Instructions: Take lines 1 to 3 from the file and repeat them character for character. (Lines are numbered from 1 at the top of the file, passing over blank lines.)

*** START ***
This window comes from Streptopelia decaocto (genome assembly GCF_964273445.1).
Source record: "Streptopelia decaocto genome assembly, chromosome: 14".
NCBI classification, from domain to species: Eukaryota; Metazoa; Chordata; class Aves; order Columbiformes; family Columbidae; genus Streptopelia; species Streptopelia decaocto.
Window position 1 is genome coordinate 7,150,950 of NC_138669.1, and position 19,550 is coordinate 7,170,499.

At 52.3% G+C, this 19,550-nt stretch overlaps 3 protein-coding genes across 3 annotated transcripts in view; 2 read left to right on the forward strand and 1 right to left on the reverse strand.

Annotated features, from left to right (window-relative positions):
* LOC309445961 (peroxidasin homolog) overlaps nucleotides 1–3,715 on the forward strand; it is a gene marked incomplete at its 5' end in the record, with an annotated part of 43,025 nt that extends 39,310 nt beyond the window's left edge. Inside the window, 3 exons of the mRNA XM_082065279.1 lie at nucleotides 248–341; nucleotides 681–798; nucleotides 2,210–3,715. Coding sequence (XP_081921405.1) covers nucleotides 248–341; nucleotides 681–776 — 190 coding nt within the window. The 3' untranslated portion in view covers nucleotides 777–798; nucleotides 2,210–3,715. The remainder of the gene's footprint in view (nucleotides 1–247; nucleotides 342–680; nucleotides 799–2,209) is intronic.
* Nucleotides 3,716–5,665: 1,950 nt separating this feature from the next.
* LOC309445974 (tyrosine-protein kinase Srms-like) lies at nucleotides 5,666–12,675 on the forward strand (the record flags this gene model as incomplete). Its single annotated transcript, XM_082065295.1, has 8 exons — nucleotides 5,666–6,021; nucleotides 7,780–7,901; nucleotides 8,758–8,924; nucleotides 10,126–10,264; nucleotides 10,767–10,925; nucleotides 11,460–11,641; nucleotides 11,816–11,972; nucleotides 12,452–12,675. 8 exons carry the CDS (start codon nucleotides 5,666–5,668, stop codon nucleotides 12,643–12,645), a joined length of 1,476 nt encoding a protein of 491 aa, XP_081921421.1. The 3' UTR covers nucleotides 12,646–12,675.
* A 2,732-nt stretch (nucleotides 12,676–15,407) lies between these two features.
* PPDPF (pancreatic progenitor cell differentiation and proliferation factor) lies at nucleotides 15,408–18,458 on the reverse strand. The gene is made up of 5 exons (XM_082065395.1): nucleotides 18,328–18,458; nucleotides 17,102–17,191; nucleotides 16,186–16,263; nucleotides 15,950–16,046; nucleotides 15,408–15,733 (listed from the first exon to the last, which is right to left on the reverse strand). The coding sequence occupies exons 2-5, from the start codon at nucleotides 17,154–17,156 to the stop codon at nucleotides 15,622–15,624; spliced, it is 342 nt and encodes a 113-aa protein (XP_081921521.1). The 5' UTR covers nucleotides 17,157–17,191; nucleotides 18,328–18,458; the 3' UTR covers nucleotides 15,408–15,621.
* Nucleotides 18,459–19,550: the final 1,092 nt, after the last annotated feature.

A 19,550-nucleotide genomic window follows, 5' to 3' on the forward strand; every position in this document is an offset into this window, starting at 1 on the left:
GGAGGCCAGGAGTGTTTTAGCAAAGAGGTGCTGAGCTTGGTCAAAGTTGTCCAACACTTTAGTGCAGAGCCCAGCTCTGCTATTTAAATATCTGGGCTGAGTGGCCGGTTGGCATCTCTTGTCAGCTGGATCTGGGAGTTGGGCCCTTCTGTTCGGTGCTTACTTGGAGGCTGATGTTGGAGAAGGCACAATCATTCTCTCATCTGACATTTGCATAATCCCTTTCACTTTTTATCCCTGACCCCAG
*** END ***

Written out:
This window comes from Streptopelia decaocto (genome assembly GCF_964273445.1).
Source record: "Streptopelia decaocto genome assembly, chromosome: 14".
NCBI classification, from domain to species: Eukaryota; Metazoa; Chordata; class Aves; order Columbiformes; family Columbidae; genus Streptopelia; species Streptopelia decaocto.